• Transitioning from military operations to civilian policing. The Institute conducted research on the transition to community-oriented policing following military-led security in northeast Nigeria. The research incorporated the perspectives and priorities of vigilante groups into recommendations for a more responsive security sector.
  • Researching resistance to violence. With USIP’s support, the Centre for Information Technology and Development examined the factors that make certain communities more resistant to the threat of violence in north-east Nigeria. The research showed that community resilience thrives when there is a robust community platform for active citizen participation and democratic decision-making. The absence of such a platform in many communities led to their quick and brutal destruction by Boko Haram.

Related Publications

USIP in Nigeria: Connecting Civic, State Leaders to Stem Violence

USIP in Nigeria: Connecting Civic, State Leaders to Stem Violence

Thursday, May 3, 2018

By: Susan Stigant; Oge Onubogu

A common thread underlying many of Nigeria’s most pressing problems is a failure of governance—a disconnect between officials and citizens in Africa’s biggest democracy. Whether the issue is the rise of Boko Haram, corruption or persistent intercommunal violence, the failure of government to understand or meet the needs of diverse groups of Nigerians is often the cause of volatile breakdowns.

Conflict Analysis & Prevention; Mediation, Negotiation & Dialogue

Nancy Lindborg on Nigeria's Central Role in Africa

Nancy Lindborg on Nigeria's Central Role in Africa

Wednesday, May 2, 2018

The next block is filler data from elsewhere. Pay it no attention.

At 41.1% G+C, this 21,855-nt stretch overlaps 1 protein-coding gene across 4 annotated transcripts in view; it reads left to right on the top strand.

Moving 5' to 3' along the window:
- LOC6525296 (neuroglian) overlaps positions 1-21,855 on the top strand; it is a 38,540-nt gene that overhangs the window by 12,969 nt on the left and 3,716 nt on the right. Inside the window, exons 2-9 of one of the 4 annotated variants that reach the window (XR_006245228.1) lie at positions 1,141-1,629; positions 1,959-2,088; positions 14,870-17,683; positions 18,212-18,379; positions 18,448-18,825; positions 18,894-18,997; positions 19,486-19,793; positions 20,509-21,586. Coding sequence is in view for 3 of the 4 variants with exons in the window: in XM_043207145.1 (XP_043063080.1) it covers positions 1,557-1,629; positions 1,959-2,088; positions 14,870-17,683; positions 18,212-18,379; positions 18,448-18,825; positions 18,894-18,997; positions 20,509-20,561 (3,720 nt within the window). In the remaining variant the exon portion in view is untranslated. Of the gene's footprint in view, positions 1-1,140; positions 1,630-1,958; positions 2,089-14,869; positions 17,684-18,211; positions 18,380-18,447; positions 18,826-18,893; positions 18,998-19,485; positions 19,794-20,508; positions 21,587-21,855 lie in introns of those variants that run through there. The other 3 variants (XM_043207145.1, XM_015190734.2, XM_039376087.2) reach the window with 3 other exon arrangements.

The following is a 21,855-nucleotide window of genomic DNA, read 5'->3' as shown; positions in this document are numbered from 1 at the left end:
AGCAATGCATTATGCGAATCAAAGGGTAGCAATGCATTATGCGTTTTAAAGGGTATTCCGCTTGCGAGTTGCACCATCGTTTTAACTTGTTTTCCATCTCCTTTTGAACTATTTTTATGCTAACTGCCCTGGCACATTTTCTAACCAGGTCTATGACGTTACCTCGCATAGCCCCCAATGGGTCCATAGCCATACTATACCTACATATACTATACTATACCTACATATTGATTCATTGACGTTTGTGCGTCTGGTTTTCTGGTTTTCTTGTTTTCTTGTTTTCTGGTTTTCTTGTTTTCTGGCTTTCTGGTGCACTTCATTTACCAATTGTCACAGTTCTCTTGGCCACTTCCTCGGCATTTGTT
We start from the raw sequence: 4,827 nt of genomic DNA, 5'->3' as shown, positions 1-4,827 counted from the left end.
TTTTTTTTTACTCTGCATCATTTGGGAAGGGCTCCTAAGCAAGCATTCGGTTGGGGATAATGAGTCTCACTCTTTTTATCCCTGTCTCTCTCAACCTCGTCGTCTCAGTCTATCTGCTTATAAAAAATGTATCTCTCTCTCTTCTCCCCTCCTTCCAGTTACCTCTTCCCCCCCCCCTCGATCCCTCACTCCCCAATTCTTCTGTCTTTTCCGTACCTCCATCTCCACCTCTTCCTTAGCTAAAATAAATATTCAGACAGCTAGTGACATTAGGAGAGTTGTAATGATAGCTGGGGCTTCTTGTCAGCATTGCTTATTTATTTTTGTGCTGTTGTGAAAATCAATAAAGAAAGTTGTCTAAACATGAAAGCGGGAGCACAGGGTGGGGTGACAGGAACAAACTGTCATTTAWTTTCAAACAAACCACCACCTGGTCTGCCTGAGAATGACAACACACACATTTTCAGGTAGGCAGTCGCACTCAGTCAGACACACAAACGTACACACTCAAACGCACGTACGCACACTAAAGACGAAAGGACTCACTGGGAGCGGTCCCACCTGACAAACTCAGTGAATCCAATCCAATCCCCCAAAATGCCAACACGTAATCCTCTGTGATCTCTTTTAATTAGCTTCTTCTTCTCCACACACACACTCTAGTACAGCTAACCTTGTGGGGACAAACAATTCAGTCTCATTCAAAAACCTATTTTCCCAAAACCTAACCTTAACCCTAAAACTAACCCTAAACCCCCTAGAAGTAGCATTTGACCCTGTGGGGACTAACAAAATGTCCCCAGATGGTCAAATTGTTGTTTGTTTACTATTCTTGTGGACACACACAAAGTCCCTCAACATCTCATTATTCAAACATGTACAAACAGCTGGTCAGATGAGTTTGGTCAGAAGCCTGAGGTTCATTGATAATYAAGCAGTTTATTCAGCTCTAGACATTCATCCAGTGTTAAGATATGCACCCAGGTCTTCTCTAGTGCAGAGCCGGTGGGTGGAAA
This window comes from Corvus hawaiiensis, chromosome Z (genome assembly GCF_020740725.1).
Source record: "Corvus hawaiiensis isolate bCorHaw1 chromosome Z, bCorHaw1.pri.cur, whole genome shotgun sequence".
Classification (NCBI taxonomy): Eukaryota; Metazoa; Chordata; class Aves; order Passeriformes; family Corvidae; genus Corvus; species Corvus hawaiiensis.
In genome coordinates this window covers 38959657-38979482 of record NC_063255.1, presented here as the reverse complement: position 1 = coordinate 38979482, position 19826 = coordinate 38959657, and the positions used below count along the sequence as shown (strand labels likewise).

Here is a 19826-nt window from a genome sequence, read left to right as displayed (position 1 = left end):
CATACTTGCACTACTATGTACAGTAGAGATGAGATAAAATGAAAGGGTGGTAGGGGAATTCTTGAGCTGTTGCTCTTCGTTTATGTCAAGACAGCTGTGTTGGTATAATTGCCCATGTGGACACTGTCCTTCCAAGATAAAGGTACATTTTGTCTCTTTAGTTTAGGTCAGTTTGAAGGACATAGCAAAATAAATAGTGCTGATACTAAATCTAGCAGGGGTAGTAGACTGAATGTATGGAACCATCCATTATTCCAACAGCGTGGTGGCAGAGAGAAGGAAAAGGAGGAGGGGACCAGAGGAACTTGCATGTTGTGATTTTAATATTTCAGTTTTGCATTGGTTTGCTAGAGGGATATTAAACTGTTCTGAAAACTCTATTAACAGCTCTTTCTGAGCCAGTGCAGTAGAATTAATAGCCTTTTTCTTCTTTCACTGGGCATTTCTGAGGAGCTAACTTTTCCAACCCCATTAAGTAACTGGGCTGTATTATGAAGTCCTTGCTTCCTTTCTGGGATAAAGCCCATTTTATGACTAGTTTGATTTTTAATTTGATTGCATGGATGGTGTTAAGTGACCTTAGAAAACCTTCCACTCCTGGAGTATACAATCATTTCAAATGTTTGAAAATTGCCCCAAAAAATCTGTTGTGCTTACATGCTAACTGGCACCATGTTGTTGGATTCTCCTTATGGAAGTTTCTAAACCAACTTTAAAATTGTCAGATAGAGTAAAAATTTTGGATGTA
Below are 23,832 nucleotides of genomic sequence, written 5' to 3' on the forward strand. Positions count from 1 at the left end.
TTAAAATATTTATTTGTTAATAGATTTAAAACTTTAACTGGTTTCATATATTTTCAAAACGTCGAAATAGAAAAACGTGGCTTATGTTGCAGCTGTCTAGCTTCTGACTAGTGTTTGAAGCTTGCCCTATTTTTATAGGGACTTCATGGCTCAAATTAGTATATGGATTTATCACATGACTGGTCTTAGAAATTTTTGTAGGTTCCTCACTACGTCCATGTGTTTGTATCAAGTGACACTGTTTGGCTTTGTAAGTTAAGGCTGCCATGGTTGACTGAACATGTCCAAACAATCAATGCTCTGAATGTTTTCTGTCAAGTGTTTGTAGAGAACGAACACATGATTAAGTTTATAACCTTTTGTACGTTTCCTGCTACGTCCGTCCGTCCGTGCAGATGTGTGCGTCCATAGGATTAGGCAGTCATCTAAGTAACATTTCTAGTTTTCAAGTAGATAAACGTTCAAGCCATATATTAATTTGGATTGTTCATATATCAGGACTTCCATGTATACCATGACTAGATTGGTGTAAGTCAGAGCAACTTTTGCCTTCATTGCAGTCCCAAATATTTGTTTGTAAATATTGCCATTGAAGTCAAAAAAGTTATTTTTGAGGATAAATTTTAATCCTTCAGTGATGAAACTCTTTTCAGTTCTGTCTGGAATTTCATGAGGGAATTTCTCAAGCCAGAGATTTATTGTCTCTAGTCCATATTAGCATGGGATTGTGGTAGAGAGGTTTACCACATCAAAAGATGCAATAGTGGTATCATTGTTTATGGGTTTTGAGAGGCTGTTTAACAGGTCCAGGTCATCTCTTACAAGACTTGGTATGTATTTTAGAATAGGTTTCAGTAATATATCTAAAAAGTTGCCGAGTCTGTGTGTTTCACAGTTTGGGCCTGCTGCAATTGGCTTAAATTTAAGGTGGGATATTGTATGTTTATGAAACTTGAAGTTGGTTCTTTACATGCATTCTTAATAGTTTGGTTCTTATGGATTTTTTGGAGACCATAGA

By:

Fresh from her USIP delegation trip to Nigeria, Nancy Lindborg explains Nigeria’s importance to Africa and the United States. Lindborg discusses the critical on-the-ground work happening to prevent violence and underscores the importance of Nigerian governors to countering Boko Haram.

Peace Processes

Democracy and Security in Africa Depend on Nigeria

Democracy and Security in Africa Depend on Nigeria

Wednesday, May 2, 2018

By: Nancy Lindborg

When Nigerian President Muhammadu Buhari met with President Trump on Monday, much attention was paid to the importance of counterterror efforts and economic investments that will help the country continue its climb out of its deep recession. These are both critical areas for U.S. focus and assistance, but will not ultimately be sufficient to resolve Nigeria’s internal and regional security challenges.

Democracy & Governance; Violent Extremism

Trump Meets Nigeria's Buhari Amid Lake Chad Crisis

Trump Meets Nigeria's Buhari Amid Lake Chad Crisis

Thursday, April 26, 2018

By: Oge Onubogu ; Chris Kwaja

When President Donald Trump meets Nigerian President Muhammadu Buhari on April 30, problems of terrorism and security across much of Africa’s Sahel region will get renewed media attention. Although the Boko Haram extremist group has been forced back from the large territories it once ruled and terrorized, its militants still carry out attacks. And groups linked to al-Qaeda and ISIS continue to operate in the Sahel, pursued by a U.S.-backed multinational military force. Talks at the White House will focus on broader issues of democracy and stability for Nigeria and the surrounding region.

Conflict Analysis & Prevention